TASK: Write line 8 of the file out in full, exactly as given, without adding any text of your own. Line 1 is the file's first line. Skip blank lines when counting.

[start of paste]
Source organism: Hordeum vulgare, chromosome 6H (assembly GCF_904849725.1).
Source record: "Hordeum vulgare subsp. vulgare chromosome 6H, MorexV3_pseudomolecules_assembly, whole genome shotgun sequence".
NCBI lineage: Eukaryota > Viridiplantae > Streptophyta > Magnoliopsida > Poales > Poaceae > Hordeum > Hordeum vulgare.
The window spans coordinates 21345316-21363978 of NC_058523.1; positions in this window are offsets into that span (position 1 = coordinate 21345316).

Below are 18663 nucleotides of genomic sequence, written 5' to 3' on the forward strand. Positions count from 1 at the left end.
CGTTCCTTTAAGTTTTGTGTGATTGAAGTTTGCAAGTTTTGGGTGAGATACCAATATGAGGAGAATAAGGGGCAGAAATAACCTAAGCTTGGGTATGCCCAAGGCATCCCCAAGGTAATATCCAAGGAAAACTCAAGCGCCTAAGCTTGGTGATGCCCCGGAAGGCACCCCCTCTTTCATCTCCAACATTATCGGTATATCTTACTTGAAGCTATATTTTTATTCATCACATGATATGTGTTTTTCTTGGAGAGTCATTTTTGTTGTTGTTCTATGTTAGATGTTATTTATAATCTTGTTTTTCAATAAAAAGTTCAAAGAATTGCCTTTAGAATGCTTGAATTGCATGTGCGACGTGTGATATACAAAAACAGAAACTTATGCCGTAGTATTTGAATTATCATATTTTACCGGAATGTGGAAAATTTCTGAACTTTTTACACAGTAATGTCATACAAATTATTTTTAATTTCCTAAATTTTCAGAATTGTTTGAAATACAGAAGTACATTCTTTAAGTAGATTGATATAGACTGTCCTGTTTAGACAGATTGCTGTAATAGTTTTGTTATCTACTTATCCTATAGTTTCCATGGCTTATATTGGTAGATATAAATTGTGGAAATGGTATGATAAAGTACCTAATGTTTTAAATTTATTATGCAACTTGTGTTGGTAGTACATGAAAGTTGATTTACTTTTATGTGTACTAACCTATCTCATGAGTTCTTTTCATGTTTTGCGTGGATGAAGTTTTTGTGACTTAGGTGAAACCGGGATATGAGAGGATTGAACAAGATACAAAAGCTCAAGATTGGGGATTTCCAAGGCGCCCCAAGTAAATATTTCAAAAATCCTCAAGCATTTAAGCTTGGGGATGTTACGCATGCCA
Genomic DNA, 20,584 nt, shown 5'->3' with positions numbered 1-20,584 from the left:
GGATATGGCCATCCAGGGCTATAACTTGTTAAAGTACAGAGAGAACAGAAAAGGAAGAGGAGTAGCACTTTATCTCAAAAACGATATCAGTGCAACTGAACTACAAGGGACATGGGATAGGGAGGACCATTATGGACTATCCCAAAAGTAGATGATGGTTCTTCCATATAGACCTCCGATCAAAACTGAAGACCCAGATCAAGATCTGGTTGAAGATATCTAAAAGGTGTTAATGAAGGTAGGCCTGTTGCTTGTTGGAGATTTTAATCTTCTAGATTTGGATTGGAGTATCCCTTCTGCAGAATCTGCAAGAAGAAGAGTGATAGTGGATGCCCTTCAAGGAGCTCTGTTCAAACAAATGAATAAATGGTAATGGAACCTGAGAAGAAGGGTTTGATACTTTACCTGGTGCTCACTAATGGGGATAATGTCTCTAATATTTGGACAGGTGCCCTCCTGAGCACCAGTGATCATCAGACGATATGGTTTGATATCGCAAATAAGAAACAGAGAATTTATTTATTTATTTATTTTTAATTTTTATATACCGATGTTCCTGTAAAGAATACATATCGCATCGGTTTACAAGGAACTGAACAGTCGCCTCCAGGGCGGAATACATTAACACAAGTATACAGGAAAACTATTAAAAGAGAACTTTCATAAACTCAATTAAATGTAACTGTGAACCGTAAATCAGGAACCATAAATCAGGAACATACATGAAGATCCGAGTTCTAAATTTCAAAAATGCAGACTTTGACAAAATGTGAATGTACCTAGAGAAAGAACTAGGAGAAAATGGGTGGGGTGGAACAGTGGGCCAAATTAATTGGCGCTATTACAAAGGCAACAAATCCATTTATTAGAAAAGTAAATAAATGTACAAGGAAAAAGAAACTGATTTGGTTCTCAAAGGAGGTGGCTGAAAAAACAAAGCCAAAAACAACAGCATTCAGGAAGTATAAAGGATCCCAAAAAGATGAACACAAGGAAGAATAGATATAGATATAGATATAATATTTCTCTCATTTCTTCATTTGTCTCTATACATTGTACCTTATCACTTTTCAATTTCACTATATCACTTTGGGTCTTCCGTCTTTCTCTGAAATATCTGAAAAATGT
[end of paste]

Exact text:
GGATATGGCCATCCAGGGCTATAACTTGTTAAAGTACAGAGAGAACAGAAAAGGAAGAGGAGTAGCACTTTATCTCAAAAACGATATCAGTGCAACTGAACTACAAGGGACATGGGATAGGGAGGACCATTATGGACTATCCCAAAAGTAGATGATGGTTCTTCCATATAGACCTCCGATCAAAACTGAAGACCCAGATCAAGATCTGGTTGAAGATATCTAAAAGGTGTTAATGAAGGTAGGCCTGTTGCTTGTTGGAGATTTTAATCTTCTAGATTTGGATTGGAGTATCCCTTCTGCAGAATCTGCAAGAAGAAGAGTGATAGTGGATGCCCTTCAAGGAGCTCTGTTCAAACAAATGAATAAATGGTAATGGAACCTGAGAAGAAGGGTTTGATACTTTACCTGGTGCTCACTAATGGGGATAATGTCTCTAATATTTGGACAGGTGCCCTCCTGAGCACCAGTGATCATCAGACGATATGGTTTGATATCGCAAATAAGAAACAGAGAATTTATTTATTTATTTATTTTTAATTTTTATATACCGATGTTCCTGTAAAGAATACATATCGCATCGGTTTACAAGGAACTGAACAGTCGCCTCCAGGGCGGAATACATTAACACAAGTATACAGGAAAACTATTAAAAGAGAACTTTCATAAACTCAATTAAATGTAACTGTGAACCGTAAATCAGGAACCATAAATCAGGAACATACATGAAGATCCGAGTTCTAAATTTCAAAAATGCAGACTTTGACAAAATGTGAATGTACCTAGAGAAAGAACTAGGAGAAAATGGGTGGGGTGGAACAGTGGGCCAAATTAATTGGCGCTATTACAAAGGCAACAAATCCATTTATTAGAAAAGTAAATAAATGTACAAGGAAAAAGAAACTGATTTGGTTCTCAAAGGAGGTGGCTGAAAAAACAAAGCCAAAAACAACAGCATTCAGGAAGTATAAAGGATCCCAAAAAGATGAACACAAGGAAGAATAGATATAGATATAGATATAATATTTCTCTCATTTCTTCATTTGTCTCTATACATTGTACCTTATCACTTTTCAATTTCACTATATCACTTTGGGTCTTCCGTCTTTCTCTGAAATATCTGAAAAATGT